However, this movie acts as something of a dry run for Princess Mononoke, so keep an eye out for how that movie improves on elements of this one!

    • I haven’t actually heard anything in comparison to the manga (which is strange, now that I think about it), so I’m glad to hear that it was, in fact, better than its film counterpart.

      However, I have heard about the comparison to Princess Mononoke–which I love– so I’m excited to compare the two now that I finally have the opportunity to do so!

  3. I love that you claim Nausicaa to be a Mary-Sue character, AFTER explaining exactly why she isn’t, and even criticize her for NOT being perfect, which would only make her closer to that archetype. I also don’t at all understand where you get certain ideas that aren’t true in the film at all.
    – That the village is incapable of doing anything without Nausicaa. They can, and they do.
    – That the insects should eat Nausicaa. If there’s anything we learn throughout the film, the insects are fairly smart, and especially honorable, in that they won’t attack unless provoked. Plus, it’s not even clear whether these insects are carnivores or not.
    – That the village likes Nausicaa for no reason. She does alot for her village, she brings them materials from the forest, she helps out with the labor, she teaches children how to fly, she tries to learn more about the forest to help her people, she’s very social, a natural leader and fighter. The idea that she hasn’t earned her respect from her people is just ridiculous.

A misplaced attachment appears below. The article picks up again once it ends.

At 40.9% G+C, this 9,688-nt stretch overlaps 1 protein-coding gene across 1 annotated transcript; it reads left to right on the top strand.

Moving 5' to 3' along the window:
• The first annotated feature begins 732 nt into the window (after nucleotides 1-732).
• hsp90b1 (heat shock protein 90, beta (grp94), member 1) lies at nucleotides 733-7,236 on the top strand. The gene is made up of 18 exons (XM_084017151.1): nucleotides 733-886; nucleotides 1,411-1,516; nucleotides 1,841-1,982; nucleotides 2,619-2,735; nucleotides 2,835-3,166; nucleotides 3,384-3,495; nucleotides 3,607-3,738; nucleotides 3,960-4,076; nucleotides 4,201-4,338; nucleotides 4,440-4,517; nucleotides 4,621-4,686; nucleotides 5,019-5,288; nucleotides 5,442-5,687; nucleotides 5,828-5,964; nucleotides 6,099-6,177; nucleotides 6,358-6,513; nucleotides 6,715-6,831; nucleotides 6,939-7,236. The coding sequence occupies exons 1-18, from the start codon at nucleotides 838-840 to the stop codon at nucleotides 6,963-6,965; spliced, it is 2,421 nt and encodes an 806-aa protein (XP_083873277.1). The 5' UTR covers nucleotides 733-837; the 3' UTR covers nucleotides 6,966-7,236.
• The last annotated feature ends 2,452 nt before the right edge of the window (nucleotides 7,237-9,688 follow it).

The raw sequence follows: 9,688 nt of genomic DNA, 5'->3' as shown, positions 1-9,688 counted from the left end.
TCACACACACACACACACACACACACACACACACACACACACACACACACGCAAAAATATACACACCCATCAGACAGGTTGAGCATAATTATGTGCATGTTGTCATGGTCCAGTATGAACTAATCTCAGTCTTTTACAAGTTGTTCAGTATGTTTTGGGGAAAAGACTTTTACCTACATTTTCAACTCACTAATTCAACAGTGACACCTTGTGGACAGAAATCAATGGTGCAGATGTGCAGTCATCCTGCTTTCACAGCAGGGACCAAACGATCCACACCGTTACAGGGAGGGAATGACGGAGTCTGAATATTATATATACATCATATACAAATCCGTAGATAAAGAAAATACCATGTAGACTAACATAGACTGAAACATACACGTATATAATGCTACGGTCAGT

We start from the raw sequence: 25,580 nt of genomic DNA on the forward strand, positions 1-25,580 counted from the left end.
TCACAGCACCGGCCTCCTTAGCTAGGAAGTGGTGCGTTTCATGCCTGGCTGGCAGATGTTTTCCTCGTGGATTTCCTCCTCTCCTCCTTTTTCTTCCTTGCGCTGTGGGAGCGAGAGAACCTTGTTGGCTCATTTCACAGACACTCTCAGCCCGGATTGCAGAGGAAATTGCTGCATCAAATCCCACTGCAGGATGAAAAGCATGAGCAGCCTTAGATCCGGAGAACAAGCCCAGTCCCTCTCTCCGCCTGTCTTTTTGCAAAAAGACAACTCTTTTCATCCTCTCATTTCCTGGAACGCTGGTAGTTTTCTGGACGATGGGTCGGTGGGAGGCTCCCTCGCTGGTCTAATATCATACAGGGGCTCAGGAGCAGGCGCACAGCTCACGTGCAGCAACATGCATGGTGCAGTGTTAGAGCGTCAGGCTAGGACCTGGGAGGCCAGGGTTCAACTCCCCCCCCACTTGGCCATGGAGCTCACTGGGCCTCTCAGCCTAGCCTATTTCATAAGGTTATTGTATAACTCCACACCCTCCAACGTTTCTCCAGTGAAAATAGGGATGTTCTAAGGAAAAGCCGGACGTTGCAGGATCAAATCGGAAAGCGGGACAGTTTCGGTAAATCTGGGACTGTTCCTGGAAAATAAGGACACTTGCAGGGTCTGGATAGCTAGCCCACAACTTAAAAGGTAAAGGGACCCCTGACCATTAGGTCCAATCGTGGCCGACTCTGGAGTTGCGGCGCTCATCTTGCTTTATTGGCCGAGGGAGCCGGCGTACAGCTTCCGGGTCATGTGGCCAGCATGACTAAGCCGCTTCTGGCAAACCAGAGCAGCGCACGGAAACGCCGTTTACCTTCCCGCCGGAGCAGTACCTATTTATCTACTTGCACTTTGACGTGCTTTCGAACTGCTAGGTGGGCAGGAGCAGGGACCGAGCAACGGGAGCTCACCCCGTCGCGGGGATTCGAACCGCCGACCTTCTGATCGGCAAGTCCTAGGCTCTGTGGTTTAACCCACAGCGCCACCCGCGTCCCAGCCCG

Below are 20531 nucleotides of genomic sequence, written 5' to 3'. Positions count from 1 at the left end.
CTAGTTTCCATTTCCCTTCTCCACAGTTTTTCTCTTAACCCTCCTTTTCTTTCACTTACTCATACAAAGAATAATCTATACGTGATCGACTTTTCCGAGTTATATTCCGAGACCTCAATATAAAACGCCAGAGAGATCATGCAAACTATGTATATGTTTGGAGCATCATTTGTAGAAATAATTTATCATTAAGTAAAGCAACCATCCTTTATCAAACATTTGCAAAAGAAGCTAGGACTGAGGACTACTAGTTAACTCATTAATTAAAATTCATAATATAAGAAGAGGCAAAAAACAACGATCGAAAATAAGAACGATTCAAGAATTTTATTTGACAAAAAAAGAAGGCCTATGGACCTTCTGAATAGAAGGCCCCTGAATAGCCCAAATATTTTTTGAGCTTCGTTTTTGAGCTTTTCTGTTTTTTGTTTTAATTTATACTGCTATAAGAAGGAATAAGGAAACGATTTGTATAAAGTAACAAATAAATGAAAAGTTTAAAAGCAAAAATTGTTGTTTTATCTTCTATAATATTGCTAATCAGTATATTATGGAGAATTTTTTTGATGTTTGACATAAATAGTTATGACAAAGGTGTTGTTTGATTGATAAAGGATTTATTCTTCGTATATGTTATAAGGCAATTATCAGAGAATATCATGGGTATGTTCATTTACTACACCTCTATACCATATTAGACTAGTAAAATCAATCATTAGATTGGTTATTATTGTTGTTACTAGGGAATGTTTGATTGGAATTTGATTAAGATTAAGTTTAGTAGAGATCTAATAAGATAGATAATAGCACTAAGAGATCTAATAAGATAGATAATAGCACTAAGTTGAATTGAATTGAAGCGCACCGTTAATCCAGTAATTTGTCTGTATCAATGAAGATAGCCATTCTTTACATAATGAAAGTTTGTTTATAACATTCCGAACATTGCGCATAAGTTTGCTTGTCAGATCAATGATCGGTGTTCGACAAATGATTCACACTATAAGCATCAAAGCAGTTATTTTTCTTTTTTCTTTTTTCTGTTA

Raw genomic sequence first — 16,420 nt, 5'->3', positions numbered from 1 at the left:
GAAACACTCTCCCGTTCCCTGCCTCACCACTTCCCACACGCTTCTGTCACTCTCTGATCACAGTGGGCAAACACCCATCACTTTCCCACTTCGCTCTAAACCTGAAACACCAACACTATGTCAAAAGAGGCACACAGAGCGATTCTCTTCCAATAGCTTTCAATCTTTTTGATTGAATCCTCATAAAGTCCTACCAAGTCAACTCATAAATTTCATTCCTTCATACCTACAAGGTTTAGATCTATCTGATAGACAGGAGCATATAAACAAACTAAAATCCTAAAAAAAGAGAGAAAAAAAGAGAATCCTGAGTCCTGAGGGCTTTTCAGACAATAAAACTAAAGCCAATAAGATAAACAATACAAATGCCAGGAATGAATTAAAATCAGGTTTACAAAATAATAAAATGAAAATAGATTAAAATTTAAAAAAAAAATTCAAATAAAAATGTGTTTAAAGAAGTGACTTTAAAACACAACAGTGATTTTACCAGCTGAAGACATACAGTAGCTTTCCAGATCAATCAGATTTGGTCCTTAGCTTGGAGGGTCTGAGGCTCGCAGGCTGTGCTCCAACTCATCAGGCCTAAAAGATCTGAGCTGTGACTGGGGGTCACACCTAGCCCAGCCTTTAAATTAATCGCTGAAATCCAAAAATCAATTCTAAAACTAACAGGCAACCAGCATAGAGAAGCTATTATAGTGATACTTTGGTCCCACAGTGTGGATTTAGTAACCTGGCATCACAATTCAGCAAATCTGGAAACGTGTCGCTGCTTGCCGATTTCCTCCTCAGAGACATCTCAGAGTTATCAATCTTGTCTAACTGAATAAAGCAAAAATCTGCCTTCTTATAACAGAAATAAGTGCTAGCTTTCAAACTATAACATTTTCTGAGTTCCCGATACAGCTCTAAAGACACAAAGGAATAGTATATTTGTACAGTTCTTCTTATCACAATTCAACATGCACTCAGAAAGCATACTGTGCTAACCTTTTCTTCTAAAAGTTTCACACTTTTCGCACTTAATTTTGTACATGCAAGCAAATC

– That Nausicaa values bug life over human. Not true at all. Nausicaa believes that all life is worth preserving. The one time she abandons that is due to the shock of seeing her father murdered (possibly unintentionally) and it does leave a huge impact on her, as it makes her scared of the potential of war, and of herself.

    Plus I feel your criticism is a bit short-sighted or otherwise nonsensical, like Nausicaa being a princess automatically makes her character invalidated, despite the fact that she’s one of the few princess’s in fiction that actually utilizes and values her responsibility and leadership position. You also didn’t seem to like that Nausicaa is self-sacrificing, as if that’s a terrible trait for a character to have, when in my mind, it’s a bare minimum requirement to be a hero.